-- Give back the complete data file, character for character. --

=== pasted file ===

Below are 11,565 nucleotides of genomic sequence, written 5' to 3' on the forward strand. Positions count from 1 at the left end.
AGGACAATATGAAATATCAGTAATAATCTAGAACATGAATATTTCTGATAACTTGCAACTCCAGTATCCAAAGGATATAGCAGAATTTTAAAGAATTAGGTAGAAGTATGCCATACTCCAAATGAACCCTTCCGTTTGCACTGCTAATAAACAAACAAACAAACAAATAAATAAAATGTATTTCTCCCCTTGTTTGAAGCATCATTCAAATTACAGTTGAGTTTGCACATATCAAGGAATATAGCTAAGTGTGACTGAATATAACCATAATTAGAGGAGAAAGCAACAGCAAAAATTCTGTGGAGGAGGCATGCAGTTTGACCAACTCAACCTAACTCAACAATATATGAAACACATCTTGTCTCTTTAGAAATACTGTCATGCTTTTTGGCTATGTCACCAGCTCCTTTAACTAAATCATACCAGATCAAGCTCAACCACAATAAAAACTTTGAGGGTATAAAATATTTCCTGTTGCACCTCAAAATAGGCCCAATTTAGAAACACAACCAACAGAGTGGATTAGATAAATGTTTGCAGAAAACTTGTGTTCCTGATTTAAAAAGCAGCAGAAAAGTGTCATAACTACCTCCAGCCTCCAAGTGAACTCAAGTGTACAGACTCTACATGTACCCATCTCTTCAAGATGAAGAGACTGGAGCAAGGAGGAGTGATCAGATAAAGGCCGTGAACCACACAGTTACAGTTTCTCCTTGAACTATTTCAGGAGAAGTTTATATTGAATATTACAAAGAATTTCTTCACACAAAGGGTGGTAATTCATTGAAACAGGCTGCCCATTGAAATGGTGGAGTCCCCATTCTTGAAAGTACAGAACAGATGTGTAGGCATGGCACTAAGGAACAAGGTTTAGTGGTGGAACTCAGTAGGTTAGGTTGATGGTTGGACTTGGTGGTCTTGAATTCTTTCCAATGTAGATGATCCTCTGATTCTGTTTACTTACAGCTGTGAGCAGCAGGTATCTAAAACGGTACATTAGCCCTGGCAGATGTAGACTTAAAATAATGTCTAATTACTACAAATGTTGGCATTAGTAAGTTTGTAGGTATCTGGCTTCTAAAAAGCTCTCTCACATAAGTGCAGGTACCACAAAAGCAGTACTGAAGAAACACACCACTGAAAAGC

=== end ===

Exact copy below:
Below are 11,565 nucleotides of genomic sequence, written 5' to 3' on the forward strand. Positions count from 1 at the left end.
AGGACAATATGAAATATCAGTAATAATCTAGAACATGAATATTTCTGATAACTTGCAACTCCAGTATCCAAAGGATATAGCAGAATTTTAAAGAATTAGGTAGAAGTATGCCATACTCCAAATGAACCCTTCCGTTTGCACTGCTAATAAACAAACAAACAAACAAATAAATAAAATGTATTTCTCCCCTTGTTTGAAGCATCATTCAAATTACAGTTGAGTTTGCACATATCAAGGAATATAGCTAAGTGTGACTGAATATAACCATAATTAGAGGAGAAAGCAACAGCAAAAATTCTGTGGAGGAGGCATGCAGTTTGACCAACTCAACCTAACTCAACAATATATGAAACACATCTTGTCTCTTTAGAAATACTGTCATGCTTTTTGGCTATGTCACCAGCTCCTTTAACTAAATCATACCAGATCAAGCTCAACCACAATAAAAACTTTGAGGGTATAAAATATTTCCTGTTGCACCTCAAAATAGGCCCAATTTAGAAACACAACCAACAGAGTGGATTAGATAAATGTTTGCAGAAAACTTGTGTTCCTGATTTAAAAAGCAGCAGAAAAGTGTCATAACTACCTCCAGCCTCCAAGTGAACTCAAGTGTACAGACTCTACATGTACCCATCTCTTCAAGATGAAGAGACTGGAGCAAGGAGGAGTGATCAGATAAAGGCCGTGAACCACACAGTTACAGTTTCTCCTTGAACTATTTCAGGAGAAGTTTATATTGAATATTACAAAGAATTTCTTCACACAAAGGGTGGTAATTCATTGAAACAGGCTGCCCATTGAAATGGTGGAGTCCCCATTCTTGAAAGTACAGAACAGATGTGTAGGCATGGCACTAAGGAACAAGGTTTAGTGGTGGAACTCAGTAGGTTAGGTTGATGGTTGGACTTGGTGGTCTTGAATTCTTTCCAATGTAGATGATCCTCTGATTCTGTTTACTTACAGCTGTGAGCAGCAGGTATCTAAAACGGTACATTAGCCCTGGCAGATGTAGACTTAAAATAATGTCTAATTACTACAAATGTTGGCATTAGTAAGTTTGTAGGTATCTGGCTTCTAAAAAGCTCTCTCACATAAGTGCAGGTACCACAAAAGCAGTACTGAAGAAACACACCACTGAAAAGC